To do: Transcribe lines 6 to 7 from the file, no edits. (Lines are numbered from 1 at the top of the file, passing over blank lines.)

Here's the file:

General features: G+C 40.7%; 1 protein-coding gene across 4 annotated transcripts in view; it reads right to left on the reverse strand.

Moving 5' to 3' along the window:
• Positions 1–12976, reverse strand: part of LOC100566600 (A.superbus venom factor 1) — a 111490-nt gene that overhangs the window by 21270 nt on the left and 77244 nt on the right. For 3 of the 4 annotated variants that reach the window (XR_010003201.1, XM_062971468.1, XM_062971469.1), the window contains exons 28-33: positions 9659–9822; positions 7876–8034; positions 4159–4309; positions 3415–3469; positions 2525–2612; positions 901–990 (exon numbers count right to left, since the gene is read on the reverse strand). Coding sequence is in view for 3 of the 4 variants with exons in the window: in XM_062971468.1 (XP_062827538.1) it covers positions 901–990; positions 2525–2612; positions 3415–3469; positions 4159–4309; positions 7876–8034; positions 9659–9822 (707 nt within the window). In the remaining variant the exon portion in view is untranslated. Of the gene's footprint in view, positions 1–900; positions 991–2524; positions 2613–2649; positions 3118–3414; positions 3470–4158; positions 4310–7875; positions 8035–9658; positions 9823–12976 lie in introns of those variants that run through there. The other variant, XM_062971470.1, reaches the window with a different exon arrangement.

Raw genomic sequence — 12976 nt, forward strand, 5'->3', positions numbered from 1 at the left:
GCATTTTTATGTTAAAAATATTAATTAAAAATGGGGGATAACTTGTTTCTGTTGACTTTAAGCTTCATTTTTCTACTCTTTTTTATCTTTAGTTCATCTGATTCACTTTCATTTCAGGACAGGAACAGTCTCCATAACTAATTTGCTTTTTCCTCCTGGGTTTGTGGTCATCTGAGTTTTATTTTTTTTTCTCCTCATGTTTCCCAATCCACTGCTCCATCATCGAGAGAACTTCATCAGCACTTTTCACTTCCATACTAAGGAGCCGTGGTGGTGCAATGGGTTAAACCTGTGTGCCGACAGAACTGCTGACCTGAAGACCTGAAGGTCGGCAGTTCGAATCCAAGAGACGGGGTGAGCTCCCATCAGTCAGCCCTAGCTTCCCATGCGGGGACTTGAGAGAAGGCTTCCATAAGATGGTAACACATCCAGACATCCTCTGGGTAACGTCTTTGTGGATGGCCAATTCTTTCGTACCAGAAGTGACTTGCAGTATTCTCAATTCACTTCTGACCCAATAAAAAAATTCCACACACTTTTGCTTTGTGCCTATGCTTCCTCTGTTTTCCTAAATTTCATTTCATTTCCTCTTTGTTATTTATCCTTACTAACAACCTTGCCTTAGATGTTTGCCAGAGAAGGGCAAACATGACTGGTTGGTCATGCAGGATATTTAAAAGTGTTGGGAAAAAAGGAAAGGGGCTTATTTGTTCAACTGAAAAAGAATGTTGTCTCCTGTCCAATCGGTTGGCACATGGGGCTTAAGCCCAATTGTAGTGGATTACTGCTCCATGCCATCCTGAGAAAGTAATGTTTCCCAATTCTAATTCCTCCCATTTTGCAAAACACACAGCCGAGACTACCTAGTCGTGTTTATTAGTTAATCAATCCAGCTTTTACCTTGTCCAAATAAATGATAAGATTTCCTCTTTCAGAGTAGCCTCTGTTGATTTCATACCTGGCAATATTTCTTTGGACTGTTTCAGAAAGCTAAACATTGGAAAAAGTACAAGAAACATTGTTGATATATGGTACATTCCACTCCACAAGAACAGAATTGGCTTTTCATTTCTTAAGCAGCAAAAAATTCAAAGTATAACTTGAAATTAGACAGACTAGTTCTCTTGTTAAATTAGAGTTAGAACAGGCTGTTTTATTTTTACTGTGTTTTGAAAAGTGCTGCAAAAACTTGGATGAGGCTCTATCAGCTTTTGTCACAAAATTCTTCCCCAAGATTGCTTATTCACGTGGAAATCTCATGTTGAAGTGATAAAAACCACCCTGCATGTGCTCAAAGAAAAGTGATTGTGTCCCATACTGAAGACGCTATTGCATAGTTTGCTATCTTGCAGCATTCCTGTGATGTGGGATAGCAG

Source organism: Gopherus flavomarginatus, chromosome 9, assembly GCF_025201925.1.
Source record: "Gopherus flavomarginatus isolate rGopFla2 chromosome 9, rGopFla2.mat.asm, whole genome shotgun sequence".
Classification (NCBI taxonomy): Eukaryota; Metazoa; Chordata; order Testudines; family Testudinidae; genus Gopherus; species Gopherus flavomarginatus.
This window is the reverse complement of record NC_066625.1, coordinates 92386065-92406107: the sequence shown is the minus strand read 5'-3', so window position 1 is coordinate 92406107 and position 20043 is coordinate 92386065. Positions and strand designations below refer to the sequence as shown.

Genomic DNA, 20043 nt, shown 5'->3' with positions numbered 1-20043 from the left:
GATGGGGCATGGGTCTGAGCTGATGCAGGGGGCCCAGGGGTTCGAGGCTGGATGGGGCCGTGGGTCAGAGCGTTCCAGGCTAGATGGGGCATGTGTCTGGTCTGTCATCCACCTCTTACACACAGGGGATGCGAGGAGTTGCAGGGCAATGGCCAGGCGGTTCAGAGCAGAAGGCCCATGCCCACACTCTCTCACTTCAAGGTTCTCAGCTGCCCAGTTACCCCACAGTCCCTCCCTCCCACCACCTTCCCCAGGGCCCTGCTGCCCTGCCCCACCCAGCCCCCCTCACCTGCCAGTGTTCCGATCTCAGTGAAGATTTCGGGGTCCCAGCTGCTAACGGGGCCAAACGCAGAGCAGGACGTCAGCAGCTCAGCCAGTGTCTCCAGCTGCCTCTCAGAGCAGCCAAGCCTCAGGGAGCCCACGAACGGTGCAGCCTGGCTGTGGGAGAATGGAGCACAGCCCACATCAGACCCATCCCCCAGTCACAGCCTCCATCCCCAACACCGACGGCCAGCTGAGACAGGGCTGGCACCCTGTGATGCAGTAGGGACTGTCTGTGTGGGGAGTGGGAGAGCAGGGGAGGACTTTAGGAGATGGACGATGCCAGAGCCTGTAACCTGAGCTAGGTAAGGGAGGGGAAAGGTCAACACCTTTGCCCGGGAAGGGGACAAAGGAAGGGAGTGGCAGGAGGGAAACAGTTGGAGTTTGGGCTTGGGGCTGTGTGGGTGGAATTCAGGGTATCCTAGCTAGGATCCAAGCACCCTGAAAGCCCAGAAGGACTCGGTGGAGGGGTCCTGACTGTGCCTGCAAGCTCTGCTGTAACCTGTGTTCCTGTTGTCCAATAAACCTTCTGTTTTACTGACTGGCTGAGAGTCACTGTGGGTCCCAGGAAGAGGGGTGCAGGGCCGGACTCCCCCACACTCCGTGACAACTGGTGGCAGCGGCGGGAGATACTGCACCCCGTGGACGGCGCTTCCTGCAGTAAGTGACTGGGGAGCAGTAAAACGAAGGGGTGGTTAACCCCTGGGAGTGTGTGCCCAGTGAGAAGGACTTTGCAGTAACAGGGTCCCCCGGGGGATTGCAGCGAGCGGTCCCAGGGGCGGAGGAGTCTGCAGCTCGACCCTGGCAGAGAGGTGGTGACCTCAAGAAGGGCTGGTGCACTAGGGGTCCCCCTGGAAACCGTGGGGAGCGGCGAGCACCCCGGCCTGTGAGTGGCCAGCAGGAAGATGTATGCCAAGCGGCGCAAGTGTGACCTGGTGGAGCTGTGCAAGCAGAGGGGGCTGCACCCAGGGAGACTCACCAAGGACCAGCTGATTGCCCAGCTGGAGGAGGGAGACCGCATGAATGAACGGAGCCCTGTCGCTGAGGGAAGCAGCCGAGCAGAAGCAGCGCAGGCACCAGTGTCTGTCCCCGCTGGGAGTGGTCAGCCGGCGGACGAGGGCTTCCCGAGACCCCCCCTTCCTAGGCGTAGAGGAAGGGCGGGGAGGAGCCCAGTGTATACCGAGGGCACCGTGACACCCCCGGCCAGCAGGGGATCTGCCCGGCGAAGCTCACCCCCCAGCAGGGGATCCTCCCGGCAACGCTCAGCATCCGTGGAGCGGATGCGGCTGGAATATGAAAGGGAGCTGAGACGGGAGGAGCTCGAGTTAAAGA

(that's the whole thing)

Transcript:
Source organism: Gopherus flavomarginatus, chromosome 9, assembly GCF_025201925.1.
Source record: "Gopherus flavomarginatus isolate rGopFla2 chromosome 9, rGopFla2.mat.asm, whole genome shotgun sequence".